When Henry Ford started the Ford Motor Company he had a concept and an associated vision to develop inexpensive automobiles for the masses.  He had observed that most if not all automobile companies of the day focused on developing automobiles for the rich, but he wanted to bring these same advantages and privileges that went along with owning an automobile to common folks.  So, his vision, from the beginning, was to develop an automobile company that was clearly differentiated from the other automobile companies of the time that focused on low volume production of expensive cars for the rich. Henry Ford’s original concept and vision was to develop a high volume production automobile company that focused on producing low cost automobiles.  This was unheard of at the time and seemed virtually impossible given the “state-of-art” of production methods at the time.  But with this vision and focus, he set out to accomplish this goal – develop a low cost automobile for the masses. This same top-down visionary-based approach to developing a start-up company should be emulated by today’s entrepreneur.  By developing a concept and vision you create focus and do not get distracted by other market opportunities that do not fit your vision, but only focus on developing the a product offering that satisfies the vision and long-term goals of your start-up company. Anything less will result in distractions and not allow you to focus on your vision, take you down many dead-end paths and not provide a road to success for your start-up company.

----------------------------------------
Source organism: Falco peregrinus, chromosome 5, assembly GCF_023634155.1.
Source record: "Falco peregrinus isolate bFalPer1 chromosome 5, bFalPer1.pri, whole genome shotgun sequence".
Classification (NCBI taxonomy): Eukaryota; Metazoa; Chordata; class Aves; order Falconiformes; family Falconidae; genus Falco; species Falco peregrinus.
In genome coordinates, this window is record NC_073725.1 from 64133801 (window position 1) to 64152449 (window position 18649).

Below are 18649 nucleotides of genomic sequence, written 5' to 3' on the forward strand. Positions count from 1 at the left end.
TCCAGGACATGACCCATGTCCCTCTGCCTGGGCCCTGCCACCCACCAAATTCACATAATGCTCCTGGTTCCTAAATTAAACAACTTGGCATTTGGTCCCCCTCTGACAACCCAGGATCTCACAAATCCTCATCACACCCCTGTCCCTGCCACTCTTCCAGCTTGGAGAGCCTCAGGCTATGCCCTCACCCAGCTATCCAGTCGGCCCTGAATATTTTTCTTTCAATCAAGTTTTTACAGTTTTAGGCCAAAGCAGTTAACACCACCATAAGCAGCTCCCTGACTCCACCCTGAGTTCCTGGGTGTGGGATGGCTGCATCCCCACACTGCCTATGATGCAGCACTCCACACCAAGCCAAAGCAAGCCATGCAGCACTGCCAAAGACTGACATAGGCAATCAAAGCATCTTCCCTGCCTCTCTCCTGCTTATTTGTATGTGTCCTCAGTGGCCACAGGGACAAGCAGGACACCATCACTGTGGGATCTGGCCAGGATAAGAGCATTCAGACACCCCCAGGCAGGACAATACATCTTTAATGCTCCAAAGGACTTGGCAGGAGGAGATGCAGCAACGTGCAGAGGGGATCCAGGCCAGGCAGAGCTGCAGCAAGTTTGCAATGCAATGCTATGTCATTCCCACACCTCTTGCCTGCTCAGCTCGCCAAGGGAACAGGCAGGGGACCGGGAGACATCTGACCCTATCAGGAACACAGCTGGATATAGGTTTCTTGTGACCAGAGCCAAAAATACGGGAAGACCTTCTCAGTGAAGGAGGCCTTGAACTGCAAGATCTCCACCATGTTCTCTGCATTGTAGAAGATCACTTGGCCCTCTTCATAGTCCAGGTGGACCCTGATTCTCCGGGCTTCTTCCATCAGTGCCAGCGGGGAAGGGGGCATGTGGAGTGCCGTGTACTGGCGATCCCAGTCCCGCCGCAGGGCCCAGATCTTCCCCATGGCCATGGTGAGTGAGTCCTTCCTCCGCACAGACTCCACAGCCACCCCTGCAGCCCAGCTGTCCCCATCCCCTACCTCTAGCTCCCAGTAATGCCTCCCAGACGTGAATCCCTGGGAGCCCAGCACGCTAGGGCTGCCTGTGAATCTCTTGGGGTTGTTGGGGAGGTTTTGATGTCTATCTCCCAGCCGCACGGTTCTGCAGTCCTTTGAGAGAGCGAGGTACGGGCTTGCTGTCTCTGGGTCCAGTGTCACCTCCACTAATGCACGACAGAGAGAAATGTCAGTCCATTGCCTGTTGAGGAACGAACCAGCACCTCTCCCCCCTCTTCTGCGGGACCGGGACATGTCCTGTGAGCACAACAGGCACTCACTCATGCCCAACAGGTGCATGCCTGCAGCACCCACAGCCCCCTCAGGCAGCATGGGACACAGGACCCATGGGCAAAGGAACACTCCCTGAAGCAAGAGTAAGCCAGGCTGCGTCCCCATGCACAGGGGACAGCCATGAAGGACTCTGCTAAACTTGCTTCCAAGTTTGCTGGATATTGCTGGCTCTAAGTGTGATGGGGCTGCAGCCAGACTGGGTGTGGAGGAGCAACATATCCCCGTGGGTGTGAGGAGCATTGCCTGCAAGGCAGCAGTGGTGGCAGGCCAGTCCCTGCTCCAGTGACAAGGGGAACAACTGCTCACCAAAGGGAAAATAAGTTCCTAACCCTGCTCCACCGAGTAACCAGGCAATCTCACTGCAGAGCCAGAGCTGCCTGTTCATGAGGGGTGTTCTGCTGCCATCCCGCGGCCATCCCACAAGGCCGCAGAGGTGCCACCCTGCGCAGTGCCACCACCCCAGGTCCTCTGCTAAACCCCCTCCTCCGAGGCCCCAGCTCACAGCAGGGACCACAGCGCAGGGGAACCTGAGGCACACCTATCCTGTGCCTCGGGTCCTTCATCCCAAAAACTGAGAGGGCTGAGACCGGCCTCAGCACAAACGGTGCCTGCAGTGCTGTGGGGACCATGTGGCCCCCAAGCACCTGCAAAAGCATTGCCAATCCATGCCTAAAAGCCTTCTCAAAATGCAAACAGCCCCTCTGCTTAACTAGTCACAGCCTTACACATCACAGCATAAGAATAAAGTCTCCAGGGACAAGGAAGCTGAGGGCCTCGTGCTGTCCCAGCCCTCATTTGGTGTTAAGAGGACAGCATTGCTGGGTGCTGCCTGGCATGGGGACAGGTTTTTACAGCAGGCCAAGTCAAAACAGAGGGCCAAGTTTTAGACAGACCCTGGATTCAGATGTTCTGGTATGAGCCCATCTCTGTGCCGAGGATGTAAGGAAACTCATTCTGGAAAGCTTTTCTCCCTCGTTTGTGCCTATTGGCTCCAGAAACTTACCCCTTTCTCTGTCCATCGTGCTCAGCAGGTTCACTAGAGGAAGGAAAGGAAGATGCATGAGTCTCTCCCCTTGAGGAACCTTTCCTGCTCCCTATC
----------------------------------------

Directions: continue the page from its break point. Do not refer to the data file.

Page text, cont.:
Develop a Strategy

Once you have a vision, you need to focus on developing a corporate strategy to follow this vision.  With the goal of developing a low-cost automobile, Henry Ford’s overall strategy was to become the “lowest cost” manufacturer in the automobile business. This meant: